The long-term aim of the campaign is to develop an open culture where menstruation is not treated as a taboo. The campaign also seeks to hold the schools accountable for their responsibilities as an important component in the implementation of MHM policies by making adequate sanitation infrastructure and knowledge of MHM available in school premises.

Read more about his campaign.

Harshita is a psychologist and works to support people with mental health issues, particularly adolescents who are survivors of violence. Associated with the Azadi Foundation in UP, Harshita became an MHM Fellow with YKA, with the aim of promoting better menstrual health.

Her campaign #MeriMarzi aims to promote menstrual health and wellness, hygiene and facilities for female sex workers in UP. She says, “Knowledge about natural body processes is a very basic human right. And for individuals whose occupation is providing sexual services, it becomes even more important.”

Meri Marzi aims to ensure sensitised, non-discriminatory health workers for the needs of female sex workers in the Suraksha Clinics under the UPSACS (Uttar Pradesh State AIDS Control Society) program by creating more dialogues and garnering public support for the cause of sex workers’ menstrual rights. The campaign will also ensure interventions with sex workers to clear misconceptions around overall hygiene management to ensure that results flow both ways.

Read more about her campaign.

MH Fellow Sabna comes with significant experience working with a range of development issues. A co-founder of Project Sakhi Saheli, which aims to combat period poverty and break menstrual taboos, Sabna has, in the past, worked on the issue of menstruation in urban slums of Delhi with women and adolescent girls. She and her team also released MenstraBook, with menstrastories and organised Menstra Tlk in the Delhi School of Social Work to create more conversations on menstruation.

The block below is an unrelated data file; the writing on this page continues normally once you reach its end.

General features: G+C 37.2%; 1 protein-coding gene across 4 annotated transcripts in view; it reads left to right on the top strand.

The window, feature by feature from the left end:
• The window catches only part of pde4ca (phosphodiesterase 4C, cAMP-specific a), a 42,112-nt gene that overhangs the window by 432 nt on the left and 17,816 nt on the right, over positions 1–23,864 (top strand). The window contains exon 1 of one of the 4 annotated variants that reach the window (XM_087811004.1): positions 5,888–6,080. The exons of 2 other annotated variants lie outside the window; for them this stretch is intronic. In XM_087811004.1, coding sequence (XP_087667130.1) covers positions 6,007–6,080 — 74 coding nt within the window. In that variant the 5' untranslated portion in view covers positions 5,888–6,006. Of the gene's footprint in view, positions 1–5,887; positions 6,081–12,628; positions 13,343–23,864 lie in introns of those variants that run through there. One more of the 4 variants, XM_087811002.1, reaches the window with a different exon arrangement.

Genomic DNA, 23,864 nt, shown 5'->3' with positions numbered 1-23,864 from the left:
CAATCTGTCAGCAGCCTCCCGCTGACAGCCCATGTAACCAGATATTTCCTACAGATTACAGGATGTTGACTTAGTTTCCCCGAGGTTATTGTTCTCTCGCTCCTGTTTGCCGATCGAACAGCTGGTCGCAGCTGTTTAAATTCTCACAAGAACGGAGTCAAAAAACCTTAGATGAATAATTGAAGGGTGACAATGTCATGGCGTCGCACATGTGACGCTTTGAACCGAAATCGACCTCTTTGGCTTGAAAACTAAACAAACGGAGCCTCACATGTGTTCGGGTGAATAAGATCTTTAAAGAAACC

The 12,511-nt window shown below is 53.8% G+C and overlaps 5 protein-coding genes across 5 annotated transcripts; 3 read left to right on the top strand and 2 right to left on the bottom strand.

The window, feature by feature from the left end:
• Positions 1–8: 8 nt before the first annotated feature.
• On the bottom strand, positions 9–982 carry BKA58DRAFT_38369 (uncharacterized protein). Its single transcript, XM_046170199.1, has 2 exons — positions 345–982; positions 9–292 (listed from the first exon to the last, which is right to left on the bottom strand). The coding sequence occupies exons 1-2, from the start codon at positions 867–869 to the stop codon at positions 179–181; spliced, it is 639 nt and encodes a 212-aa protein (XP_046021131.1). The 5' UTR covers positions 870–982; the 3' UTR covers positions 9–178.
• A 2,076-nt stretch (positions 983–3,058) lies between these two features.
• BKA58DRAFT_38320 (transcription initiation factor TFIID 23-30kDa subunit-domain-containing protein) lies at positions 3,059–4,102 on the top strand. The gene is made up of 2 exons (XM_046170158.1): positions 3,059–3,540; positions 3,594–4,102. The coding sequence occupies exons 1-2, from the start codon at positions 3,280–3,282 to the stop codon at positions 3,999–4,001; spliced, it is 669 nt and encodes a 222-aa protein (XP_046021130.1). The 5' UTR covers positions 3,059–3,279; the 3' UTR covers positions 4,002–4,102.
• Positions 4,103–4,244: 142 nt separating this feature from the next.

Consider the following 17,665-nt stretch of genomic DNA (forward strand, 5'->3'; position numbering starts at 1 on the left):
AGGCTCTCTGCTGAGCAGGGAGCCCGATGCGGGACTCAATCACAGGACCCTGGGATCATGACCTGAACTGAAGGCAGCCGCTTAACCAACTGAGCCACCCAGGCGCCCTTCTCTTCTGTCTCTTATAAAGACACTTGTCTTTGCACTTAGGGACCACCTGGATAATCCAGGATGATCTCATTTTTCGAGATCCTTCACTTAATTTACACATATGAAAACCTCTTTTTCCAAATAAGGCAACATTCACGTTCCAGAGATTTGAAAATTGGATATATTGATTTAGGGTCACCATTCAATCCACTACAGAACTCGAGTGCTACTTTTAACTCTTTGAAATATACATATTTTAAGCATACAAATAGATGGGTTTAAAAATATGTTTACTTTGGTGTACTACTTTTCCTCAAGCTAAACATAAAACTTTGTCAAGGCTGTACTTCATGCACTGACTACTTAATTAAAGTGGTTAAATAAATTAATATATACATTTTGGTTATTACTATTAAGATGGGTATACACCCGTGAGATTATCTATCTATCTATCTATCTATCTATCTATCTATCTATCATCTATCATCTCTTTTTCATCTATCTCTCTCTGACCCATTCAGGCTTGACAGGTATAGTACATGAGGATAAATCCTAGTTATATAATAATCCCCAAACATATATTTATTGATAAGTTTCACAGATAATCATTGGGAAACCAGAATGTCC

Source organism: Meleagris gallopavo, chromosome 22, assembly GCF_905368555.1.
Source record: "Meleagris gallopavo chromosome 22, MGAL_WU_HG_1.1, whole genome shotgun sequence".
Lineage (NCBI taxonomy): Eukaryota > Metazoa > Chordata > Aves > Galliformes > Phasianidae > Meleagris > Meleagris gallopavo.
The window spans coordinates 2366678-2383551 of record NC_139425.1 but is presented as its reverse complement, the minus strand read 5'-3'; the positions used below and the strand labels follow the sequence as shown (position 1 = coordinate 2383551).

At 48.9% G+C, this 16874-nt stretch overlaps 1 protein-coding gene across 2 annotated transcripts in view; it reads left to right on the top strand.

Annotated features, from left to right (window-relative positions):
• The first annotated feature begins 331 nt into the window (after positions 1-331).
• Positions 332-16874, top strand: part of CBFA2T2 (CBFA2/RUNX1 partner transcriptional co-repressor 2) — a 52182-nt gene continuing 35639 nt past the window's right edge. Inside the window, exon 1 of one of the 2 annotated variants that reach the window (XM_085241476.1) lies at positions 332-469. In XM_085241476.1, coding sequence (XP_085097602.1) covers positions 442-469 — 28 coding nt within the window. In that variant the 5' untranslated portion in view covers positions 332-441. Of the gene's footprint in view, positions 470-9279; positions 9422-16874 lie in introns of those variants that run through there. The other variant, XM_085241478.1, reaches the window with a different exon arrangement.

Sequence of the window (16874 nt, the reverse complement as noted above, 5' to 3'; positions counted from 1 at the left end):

With YKA MHM Fellow Vineet, Sabna launched Menstratalk, a campaign that aims to put an end to period poverty and smash menstrual taboos in society. As a start, the campaign aims to begin conversations on menstrual health with five hundred adolescents and youth in Delhi through offline platforms, and through this community mobilise support to create Period Friendly Institutions out of educational institutes in the city.

Read more about her campaign. 

A student from Delhi School of Social work, Vineet is a part of Project Sakhi Saheli, an initiative by the students of Delhi school of Social Work to create awareness on Menstrual Health and combat Period Poverty. Along with MHM Action Fellow Sabna, Vineet launched Menstratalk, a campaign that aims to put an end to period poverty and smash menstrual taboos in society.

As a start, the campaign aims to begin conversations on menstrual health with five hundred adolescents and youth in Delhi through offline platforms, and through this community mobilise support to create Period Friendly Institutions out of educational institutes in the city.

Find out more about the campaign here.

A native of Bhagalpur district – Bihar, Shalini Jha believes in equal rights for all genders and wants to work for a gender-equal and just society. In the past she’s had a year-long association as a community leader with Haiyya: Organise for Action’s Health Over Stigma campaign. She’s pursuing a Master’s in Literature with Ambedkar University, Delhi and as an MHM Fellow with YKA, recently launched ‘Project अल्हड़ (Alharh)’.

She says, “Bihar is ranked the lowest in India’s SDG Index 2019 for India. Hygienic and comfortable menstruation is a basic human right and sustainable development cannot be ensured if menstruators are deprived of their basic rights.” Project अल्हड़ (Alharh) aims to create a robust sensitised community in Bhagalpur to collectively spread awareness, break the taboo, debunk myths and initiate fearless conversations around menstruation. The campaign aims to reach at least 6000 adolescent girls from government and private schools in Baghalpur district in 2020.